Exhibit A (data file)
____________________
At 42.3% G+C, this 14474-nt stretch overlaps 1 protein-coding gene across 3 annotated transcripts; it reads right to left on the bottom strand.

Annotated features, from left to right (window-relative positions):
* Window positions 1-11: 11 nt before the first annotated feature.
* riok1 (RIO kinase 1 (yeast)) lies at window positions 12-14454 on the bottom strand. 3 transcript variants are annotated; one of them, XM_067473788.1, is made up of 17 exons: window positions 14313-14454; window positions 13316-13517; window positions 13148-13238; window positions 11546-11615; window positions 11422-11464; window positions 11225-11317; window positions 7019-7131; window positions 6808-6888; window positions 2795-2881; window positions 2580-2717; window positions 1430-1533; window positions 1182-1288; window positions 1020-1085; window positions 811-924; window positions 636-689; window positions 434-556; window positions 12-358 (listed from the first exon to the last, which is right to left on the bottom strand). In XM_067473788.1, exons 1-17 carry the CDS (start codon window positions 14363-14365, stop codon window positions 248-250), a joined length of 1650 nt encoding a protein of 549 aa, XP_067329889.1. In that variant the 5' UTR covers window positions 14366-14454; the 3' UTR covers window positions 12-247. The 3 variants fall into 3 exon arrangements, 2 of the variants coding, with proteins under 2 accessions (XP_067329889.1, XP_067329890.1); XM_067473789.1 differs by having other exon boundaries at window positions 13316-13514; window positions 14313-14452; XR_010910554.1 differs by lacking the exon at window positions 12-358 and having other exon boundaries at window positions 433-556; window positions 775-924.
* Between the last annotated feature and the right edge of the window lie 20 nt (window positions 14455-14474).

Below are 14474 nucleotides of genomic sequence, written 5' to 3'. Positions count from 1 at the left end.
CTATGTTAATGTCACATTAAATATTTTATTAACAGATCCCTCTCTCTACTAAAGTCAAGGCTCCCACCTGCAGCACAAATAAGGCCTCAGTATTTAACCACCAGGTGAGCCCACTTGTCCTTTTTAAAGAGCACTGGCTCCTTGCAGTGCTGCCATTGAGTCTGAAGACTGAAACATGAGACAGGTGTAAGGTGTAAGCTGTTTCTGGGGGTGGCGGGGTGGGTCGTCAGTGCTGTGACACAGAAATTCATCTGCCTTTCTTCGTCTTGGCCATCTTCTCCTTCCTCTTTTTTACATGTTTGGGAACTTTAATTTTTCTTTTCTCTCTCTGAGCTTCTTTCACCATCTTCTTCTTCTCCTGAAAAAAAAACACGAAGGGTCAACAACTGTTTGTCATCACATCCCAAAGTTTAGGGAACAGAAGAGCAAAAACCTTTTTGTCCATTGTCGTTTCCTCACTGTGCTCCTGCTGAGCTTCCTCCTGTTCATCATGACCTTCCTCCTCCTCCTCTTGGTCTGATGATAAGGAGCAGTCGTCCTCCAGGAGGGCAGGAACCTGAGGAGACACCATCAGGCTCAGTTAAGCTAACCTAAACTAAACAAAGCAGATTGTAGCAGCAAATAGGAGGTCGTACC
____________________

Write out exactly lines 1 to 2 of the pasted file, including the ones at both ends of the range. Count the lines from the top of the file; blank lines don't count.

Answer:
At 42.3% G+C, this 14474-nt stretch overlaps 1 protein-coding gene across 3 annotated transcripts; it reads right to left on the bottom strand.

Annotated features, from left to right (window-relative positions):